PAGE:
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Digital driver: Joel Naoum shares his career journey

Joel Naoum was the publisher at Pan Macmillan’s digital imprint Momentum for five years before starting up the publishing consultancy Critical Mass. He shares his career journey.

I’ve always been a keen reader. Ever since I was quite young, I was interested in writing and putting books together (mostly created from 30-page exercise books with pasted-on covers). When I was 16 years old my mother had her first book of commercial women’s fiction published, and I was given the chance to see how the sausage was made.

My first insider experience of the publishing world was at the Sydney Writers’ Festival. I met a number of people from the industry, as well as a handful of scarily successful authors. I was, oddly, drawn to the publishing folk and remember thinking to myself that I’d like to be one of them one day. Shortly after, I did some work experience at Pan Macmillan, where I was cycled through editorial, publicity and went on the road with a sales rep to see how it all worked. I was hooked.

Studying communications and cultural studies at university with a minor in creative writing gave me my first experience of the manuscript workshop group. I began to learn what it was like to give and receive criticism, and ended up finding that part of the process the most compelling. As the eldest child in my family, I’ve never been shy of giving my opinion, so the work of helping other people fix their manuscripts started to become the focus of what I wanted to do as a career.

Like many people of my generation, I didn’t learn any formal grammar at school. My education in that department came through teaching English to students in Japan post-university, where I was forced to learn English grammar by dint of having to teach it.

On my return to Australia, I began working at the Australian Writers’ Guild, and started a postgraduate degree in publishing and writing. When the opportunity to interview for an editorial assistant position at Pan Macmillan came my way, my interview could have gone off the rails—I was reading a bootleg copy of a Pan Mac title on my Palm Pilot at the time, long before the Kindle launched in Australia and one could legally acquire such books, and didn’t see the harm in mentioning it.

Gaining momentum

I was lucky enough to join the team and worked my way up to an editor position, while maintaining an active interest in ebooks and digital publishing and working as a weekly blogger on the topic for Boomerang Books. In 2011, I successfully applied for the Unwin Trust Fellowship, specifically looking to research digital experimentation in the UK publishing industry. Within a month of that news, I was approached by Tom Gilliatt, then the nonfiction director at Pan Macmillan, to get involved in running the new secret start-up within the company, which we later decided to call Momentum.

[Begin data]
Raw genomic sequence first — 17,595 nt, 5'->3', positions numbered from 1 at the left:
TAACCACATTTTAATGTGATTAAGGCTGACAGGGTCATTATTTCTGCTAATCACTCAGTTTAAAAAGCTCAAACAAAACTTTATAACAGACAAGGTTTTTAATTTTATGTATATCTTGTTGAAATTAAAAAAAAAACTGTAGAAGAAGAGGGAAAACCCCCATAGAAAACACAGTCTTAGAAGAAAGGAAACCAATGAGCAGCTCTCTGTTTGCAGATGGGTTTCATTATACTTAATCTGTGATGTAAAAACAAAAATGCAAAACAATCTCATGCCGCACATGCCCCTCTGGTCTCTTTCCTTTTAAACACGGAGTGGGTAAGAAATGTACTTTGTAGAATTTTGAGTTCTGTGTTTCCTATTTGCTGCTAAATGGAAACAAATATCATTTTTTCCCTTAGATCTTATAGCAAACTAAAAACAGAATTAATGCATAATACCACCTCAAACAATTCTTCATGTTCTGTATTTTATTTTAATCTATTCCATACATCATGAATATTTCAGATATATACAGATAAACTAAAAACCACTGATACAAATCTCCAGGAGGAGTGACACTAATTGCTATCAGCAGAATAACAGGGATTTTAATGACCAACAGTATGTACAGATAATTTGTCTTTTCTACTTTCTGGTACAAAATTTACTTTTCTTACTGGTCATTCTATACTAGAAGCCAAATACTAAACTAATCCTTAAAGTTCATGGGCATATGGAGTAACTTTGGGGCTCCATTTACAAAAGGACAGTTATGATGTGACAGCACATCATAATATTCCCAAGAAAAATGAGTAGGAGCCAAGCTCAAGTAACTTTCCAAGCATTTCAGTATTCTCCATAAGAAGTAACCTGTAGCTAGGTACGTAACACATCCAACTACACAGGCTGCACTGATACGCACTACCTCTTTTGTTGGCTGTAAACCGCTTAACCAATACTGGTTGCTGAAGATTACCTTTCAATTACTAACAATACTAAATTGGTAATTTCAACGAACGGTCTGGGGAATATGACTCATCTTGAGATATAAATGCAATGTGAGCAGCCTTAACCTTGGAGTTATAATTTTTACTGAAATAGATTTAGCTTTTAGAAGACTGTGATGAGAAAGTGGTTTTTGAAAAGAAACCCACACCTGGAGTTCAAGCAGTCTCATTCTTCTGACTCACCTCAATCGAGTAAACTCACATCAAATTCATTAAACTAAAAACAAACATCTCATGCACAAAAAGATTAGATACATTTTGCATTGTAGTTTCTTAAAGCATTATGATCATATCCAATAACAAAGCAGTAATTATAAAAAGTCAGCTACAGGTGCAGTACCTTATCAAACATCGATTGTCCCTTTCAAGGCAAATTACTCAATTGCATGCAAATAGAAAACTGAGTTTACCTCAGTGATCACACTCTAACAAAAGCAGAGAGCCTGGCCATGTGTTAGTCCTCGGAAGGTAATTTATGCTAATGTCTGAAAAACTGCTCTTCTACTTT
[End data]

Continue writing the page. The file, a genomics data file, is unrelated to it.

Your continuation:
Helping to start and run Momentum was one of the most gruelling, exhausting and exhilarating experiences of my life. We set up a separate office with its own staff and much of its own resources, ran our own IT, built a central title database and published over 400 titles in the five years Momentum ran under its own steam. I got to work with some of the best authors in Australia from every genre, including Matthew Reilly, Andy Griffiths, Liz Byrski, John Birmingham, Chopper Read (who once memorably told me to ‘fuck off’) and many others. We also got the chance to support and foster the careers of some genuinely exciting new talent from Australia and across the English-speaking world.

Ultimately the market we imagined for digital books didn’t come to pass, as digital sales for traditional publishers began to plateau in 2015. I learned a lot from my experience running the imprint, however, and one of those things was that the digital slump narrative was only true from the perspective of big publishers.

I conceived of Critical Mass in 2016 as a way for writers to access the expertise usually reserved for authors with an agent or publisher at their back. I wanted to help navigate the self-publishing terrain for writers who can write, but lack the time, inclination or skills to learn every aspect of the publishing trade in order to get their work out to an audience. It’s been a steep learning curve yet again, but one year later we’re now working with over 60 clients on various parts of the publishing process, and we’re starting to see some successes. It’s been an exciting and fascinating experience so far, and I look forward to whatever challenges come next.

What was the last book you read and loved?

I’ve just finished reading The Three-Body Problem by Liu Cixin (Head of Zeus) and started Psynode by Marlee Jane Ward (Seizure) and Nevernight by Jay Kristoff (Voyager). With things as they are at the moment, you can’t have enough escapist fiction!


Category: Features Profile